Christmas parties in 2022…

Photo of office staff enjoying a Christmas partyFor many of us, it’s been three years since we’ve been to a proper ‘Works’ Christmas do’ so we are fully expecting emails from worried clients when things haven’t exactly gone to plan! If it’s a work-arranged party, work policy and procedures extend to those events.

Alcohol, coupled with a more relaxed atmosphere, can influence decision-making, resulting in sometimes aggressive behaviour and claims of bullying or harassment. 

As employers, you have a duty of care for your employees and this duty can be breached by inaction when it is clear violence or other unlawful conduct took place.

A time it went wrong…

In an incident in 2017 involving two colleagues, a manager was put into a headlock which resulted in her losing consciousness. She fell and hit her head and suffered facial paralysis. The incident was caught on CCTV.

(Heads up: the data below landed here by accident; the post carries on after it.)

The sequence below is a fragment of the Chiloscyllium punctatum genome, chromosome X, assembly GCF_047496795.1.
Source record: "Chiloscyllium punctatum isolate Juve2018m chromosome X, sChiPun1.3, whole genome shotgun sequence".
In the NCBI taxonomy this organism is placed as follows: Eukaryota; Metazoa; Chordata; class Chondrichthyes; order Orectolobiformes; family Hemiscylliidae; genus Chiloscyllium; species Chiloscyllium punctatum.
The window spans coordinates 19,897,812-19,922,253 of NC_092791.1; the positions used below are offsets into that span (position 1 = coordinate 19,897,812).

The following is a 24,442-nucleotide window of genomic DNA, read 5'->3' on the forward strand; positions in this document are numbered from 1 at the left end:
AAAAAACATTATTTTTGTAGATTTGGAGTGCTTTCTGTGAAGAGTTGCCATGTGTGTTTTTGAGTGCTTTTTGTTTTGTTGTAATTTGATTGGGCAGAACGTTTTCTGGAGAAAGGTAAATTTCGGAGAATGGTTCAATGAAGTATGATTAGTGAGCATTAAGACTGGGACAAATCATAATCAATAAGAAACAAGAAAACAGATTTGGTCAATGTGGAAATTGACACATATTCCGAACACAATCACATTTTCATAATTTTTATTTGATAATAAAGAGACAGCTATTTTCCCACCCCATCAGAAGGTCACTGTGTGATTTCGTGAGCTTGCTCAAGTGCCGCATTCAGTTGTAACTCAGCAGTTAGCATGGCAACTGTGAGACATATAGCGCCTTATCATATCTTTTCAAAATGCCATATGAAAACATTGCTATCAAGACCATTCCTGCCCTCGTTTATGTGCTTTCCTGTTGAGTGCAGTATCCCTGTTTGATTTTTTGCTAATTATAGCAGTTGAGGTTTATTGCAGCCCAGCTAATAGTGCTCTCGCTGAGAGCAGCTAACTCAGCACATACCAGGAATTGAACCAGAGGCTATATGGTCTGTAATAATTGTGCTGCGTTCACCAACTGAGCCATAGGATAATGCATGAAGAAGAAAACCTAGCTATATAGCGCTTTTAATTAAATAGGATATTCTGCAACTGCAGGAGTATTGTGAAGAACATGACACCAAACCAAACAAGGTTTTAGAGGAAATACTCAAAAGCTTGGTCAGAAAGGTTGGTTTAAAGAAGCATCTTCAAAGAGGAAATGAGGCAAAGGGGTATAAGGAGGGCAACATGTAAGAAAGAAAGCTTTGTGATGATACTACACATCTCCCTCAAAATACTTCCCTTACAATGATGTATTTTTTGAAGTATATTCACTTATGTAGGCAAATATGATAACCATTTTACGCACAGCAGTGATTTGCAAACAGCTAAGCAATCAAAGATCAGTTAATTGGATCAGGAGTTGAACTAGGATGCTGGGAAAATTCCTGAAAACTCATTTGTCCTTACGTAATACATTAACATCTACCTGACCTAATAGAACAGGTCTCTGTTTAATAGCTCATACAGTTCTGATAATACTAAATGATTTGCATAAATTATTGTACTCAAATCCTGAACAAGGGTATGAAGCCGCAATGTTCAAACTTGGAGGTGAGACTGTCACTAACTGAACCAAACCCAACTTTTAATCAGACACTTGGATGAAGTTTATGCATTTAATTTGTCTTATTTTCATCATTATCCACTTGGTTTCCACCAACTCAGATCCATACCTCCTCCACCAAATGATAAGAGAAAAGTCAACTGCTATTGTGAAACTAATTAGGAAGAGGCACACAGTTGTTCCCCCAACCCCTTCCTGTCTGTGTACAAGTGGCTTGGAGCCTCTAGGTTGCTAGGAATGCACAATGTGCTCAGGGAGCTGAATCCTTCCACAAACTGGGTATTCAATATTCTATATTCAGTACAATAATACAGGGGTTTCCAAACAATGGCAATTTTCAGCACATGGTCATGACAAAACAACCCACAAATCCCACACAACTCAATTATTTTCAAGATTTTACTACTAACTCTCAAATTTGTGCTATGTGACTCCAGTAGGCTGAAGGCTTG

Originally, she decided she didn’t want any action to be taken at work but due to the fact her injuries were potentially long-term, she decided to report it to the police and changed her mind about action at work and spoke to her employer.

Later, the manager felt the matter was not dealt with sufficiently and resigned, claiming constructive unfair dismissal.

An employment tribunal found the incident at the Christmas party was “inextricably linked” to the workplace and the CCTV evidence showed the manager was strangled. The employment judge decided there was breach of employment contract and constructive unfair dismissal.

This highlights the importance of addressing incidents that occur at work events, including parties.

What you can do

A policy on conduct at work-related events is essential to inform employees of the behaviour expected during such events, and the implications if this is breached.

In the run up to the party, please remind employees they are representing the business at such events, of the standards of behaviour expected, and what can happen if they are found to be in breach of your policy.

We also suggest, where you are organising events, someone is present (perhaps a manager) to stay sober.

If it does go wrong, a full investigation is always necessary to find out what happened, especially when those present have been drinking.


We hope your Christmas parties are not like the above example and are safe and enjoyable! 


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